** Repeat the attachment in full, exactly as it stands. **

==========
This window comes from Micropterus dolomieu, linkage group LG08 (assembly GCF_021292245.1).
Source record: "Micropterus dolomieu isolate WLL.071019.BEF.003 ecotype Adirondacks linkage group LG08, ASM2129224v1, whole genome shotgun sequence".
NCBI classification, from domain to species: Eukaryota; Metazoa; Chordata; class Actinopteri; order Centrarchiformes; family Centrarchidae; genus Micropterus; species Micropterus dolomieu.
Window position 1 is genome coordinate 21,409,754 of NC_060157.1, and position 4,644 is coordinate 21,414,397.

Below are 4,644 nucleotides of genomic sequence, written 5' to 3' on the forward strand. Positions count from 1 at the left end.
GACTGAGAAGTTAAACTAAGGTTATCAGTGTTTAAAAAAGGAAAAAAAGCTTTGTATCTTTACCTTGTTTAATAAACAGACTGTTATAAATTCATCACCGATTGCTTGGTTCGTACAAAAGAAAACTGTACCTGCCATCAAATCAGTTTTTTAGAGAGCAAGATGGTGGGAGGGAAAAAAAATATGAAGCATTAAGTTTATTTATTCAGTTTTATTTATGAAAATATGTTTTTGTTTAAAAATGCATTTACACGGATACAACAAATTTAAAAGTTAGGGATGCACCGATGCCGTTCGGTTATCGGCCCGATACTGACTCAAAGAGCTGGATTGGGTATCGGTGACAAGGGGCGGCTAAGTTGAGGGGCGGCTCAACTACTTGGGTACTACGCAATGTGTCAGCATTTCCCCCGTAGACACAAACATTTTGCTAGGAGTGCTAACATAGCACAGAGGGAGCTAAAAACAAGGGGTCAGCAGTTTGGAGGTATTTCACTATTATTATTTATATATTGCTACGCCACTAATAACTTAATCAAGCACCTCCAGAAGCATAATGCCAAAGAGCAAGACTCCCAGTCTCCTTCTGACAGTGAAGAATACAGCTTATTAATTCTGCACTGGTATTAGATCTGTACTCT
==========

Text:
This window comes from Micropterus dolomieu, linkage group LG08 (assembly GCF_021292245.1).
Source record: "Micropterus dolomieu isolate WLL.071019.BEF.003 ecotype Adirondacks linkage group LG08, ASM2129224v1, whole genome shotgun sequence".
NCBI classification, from domain to species: Eukaryota; Metazoa; Chordata; class Actinopteri; order Centrarchiformes; family Centrarchidae; genus Micropterus; species Micropterus dolomieu.
Window position 1 is genome coordinate 21,409,754 of NC_060157.1, and position 4,644 is coordinate 21,414,397.

Below are 4,644 nucleotides of genomic sequence, written 5' to 3' on the forward strand. Positions count from 1 at the left end.
GACTGAGAAGTTAAACTAAGGTTATCAGTGTTTAAAAAAGGAAAAAAAGCTTTGTATCTTTACCTTGTTTAATAAACAGACTGTTATAAATTCATCACCGATTGCTTGGTTCGTACAAAAGAAAACTGTACCTGCCATCAAATCAGTTTTTTAGAGAGCAAGATGGTGGGAGGGAAAAAAAATATGAAGCATTAAGTTTATTTATTCAGTTTTATTTATGAAAATATGTTTTTGTTTAAAAATGCATTTACACGGATACAACAAATTTAAAAGTTAGGGATGCACCGATGCCGTTCGGTTATCGGCCCGATACTGACTCAAAGAGCTGGATTGGGTATCGGTGACAAGGGGCGGCTAAGTTGAGGGGCGGCTCAACTACTTGGGTACTACGCAATGTGTCAGCATTTCCCCCGTAGACACAAACATTTTGCTAGGAGTGCTAACATAGCACAGAGGGAGCTAAAAACAAGGGGTCAGCAGTTTGGAGGTATTTCACTATTATTATTTATATATTGCTACGCCACTAATAACTTAATCAAGCACCTCCAGAAGCATAATGCCAAAGAGCAAGACTCCCAGTCTCCTTCTGACAGTGAAGAATACAGCTTATTAATTCTGCACTGGTATTAGATCTGTACTCT